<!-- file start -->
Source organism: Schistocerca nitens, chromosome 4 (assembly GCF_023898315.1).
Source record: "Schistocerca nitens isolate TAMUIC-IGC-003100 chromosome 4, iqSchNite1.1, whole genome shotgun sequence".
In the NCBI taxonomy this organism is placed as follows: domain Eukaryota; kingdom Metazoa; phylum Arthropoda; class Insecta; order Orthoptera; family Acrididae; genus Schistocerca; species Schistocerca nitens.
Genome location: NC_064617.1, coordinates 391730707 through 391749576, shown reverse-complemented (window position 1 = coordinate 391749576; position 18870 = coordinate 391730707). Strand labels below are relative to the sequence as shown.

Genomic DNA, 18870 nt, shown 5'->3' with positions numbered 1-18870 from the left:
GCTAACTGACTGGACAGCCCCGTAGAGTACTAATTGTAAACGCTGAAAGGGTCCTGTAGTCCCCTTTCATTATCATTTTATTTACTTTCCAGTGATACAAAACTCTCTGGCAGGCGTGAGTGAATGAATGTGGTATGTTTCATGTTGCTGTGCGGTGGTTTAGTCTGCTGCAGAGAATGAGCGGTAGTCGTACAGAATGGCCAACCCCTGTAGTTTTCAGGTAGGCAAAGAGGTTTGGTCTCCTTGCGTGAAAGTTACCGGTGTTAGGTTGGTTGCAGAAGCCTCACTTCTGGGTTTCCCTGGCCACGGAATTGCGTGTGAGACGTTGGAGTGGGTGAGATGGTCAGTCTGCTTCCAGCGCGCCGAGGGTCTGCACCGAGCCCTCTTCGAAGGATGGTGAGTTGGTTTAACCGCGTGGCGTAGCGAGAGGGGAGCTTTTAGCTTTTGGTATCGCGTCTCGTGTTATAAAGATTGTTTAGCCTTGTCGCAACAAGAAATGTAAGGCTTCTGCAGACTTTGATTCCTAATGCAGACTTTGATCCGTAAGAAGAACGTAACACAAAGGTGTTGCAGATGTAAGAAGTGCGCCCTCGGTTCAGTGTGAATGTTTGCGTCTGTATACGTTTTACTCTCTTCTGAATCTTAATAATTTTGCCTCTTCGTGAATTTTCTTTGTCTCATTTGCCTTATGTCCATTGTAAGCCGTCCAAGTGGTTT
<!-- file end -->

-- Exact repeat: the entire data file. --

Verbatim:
Source organism: Schistocerca nitens, chromosome 4 (assembly GCF_023898315.1).
Source record: "Schistocerca nitens isolate TAMUIC-IGC-003100 chromosome 4, iqSchNite1.1, whole genome shotgun sequence".
In the NCBI taxonomy this organism is placed as follows: domain Eukaryota; kingdom Metazoa; phylum Arthropoda; class Insecta; order Orthoptera; family Acrididae; genus Schistocerca; species Schistocerca nitens.
Genome location: NC_064617.1, coordinates 391730707 through 391749576, shown reverse-complemented (window position 1 = coordinate 391749576; position 18870 = coordinate 391730707). Strand labels below are relative to the sequence as shown.

Genomic DNA, 18870 nt, shown 5'->3' with positions numbered 1-18870 from the left:
GCTAACTGACTGGACAGCCCCGTAGAGTACTAATTGTAAACGCTGAAAGGGTCCTGTAGTCCCCTTTCATTATCATTTTATTTACTTTCCAGTGATACAAAACTCTCTGGCAGGCGTGAGTGAATGAATGTGGTATGTTTCATGTTGCTGTGCGGTGGTTTAGTCTGCTGCAGAGAATGAGCGGTAGTCGTACAGAATGGCCAACCCCTGTAGTTTTCAGGTAGGCAAAGAGGTTTGGTCTCCTTGCGTGAAAGTTACCGGTGTTAGGTTGGTTGCAGAAGCCTCACTTCTGGGTTTCCCTGGCCACGGAATTGCGTGTGAGACGTTGGAGTGGGTGAGATGGTCAGTCTGCTTCCAGCGCGCCGAGGGTCTGCACCGAGCCCTCTTCGAAGGATGGTGAGTTGGTTTAACCGCGTGGCGTAGCGAGAGGGGAGCTTTTAGCTTTTGGTATCGCGTCTCGTGTTATAAAGATTGTTTAGCCTTGTCGCAACAAGAAATGTAAGGCTTCTGCAGACTTTGATTCCTAATGCAGACTTTGATCCGTAAGAAGAACGTAACACAAAGGTGTTGCAGATGTAAGAAGTGCGCCCTCGGTTCAGTGTGAATGTTTGCGTCTGTATACGTTTTACTCTCTTCTGAATCTTAATAATTTTGCCTCTTCGTGAATTTTCTTTGTCTCATTTGCCTTATGTCCATTGTAAGCCGTCCAAGTGGTTT